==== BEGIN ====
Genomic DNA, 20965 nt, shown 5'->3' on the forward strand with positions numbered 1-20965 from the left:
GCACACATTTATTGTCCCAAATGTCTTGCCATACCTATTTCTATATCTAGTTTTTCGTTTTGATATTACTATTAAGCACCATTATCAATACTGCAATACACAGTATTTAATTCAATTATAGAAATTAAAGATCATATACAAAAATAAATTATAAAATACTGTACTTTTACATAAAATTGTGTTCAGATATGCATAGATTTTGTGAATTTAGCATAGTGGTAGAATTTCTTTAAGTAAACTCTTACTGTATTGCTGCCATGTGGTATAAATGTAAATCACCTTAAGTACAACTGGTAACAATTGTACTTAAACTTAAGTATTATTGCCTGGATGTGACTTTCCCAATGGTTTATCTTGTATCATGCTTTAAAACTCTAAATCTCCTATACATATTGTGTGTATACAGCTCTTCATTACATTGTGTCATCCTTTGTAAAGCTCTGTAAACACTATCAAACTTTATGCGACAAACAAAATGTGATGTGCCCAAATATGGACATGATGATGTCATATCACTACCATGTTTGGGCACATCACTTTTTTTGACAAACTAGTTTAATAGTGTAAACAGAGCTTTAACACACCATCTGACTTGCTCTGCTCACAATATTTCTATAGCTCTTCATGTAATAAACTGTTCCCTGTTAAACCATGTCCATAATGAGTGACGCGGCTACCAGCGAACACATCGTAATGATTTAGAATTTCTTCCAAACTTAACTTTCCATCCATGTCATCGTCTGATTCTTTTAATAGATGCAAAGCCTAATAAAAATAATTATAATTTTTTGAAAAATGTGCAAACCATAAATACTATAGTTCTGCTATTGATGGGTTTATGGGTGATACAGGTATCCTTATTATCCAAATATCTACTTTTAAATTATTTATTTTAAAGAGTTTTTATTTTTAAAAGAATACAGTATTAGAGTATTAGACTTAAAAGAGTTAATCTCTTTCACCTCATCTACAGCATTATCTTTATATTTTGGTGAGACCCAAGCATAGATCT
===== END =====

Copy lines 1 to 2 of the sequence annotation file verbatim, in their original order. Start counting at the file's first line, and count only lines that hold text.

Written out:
Genomic DNA, 20965 nt, shown 5'->3' on the forward strand with positions numbered 1-20965 from the left:
GCACACATTTATTGTCCCAAATGTCTTGCCATACCTATTTCTATATCTAGTTTTTCGTTTTGATATTACTATTAAGCACCATTATCAATACTGCAATACACAGTATTTAATTCAATTATAGAAATTAAAGATCATATACAAAAATAAATTATAAAATACTGTACTTTTACATAAAATTGTGTTCAGATATGCATAGATTTTGTGAATTTAGCATAGTGGTAGAATTTCTTTAAGTAAACTCTTACTGTATTGCTGCCATGTGGTATAAATGTAAATCACCTTAAGTACAACTGGTAACAATTGTACTTAAACTTAAGTATTATTGCCTGGATGTGACTTTCCCAATGGTTTATCTTGTATCATGCTTTAAAACTCTAAATCTCCTATACATATTGTGTGTATACAGCTCTTCATTACATTGTGTCATCCTTTGTAAAGCTCTGTAAACACTATCAAACTTTATGCGACAAACAAAATGTGATGTGCCCAAATATGGACATGATGATGTCATATCACTACCATGTTTGGGCACATCACTTTTTTTGACAAACTAGTTTAATAGTGTAAACAGAGCTTTAACACACCATCTGACTTGCTCTGCTCACAATATTTCTATAGCTCTTCATGTAATAAACTGTTCCCTGTTAAACCATGTCCATAATGAGTGACGCGGCTACCAGCGAACACATCGTAATGATTTAGAATTTCTTCCAAACTTAACTTTCCATCCATGTCATCGTCTGATTCTTTTAATAGATGCAAAGCCTAATAAAAATAATTATAATTTTTTGAAAAATGTGCAAACCATAAATACTATAGTTCTGCTATTGATGGGTTTATGGGTGATACAGGTATCCTTATTATCCAAATATCTACTTTTAAATTATTTATTTTAAAGAGTTTTTATTTTTAAAAGAATACAGTATTAGAGTATTAGACTTAAAAGAGTTAATCTCTTTCACCTCATCTACAGCATTATCTTTATATTTTGGTGAGACCCAAGCATAGATCT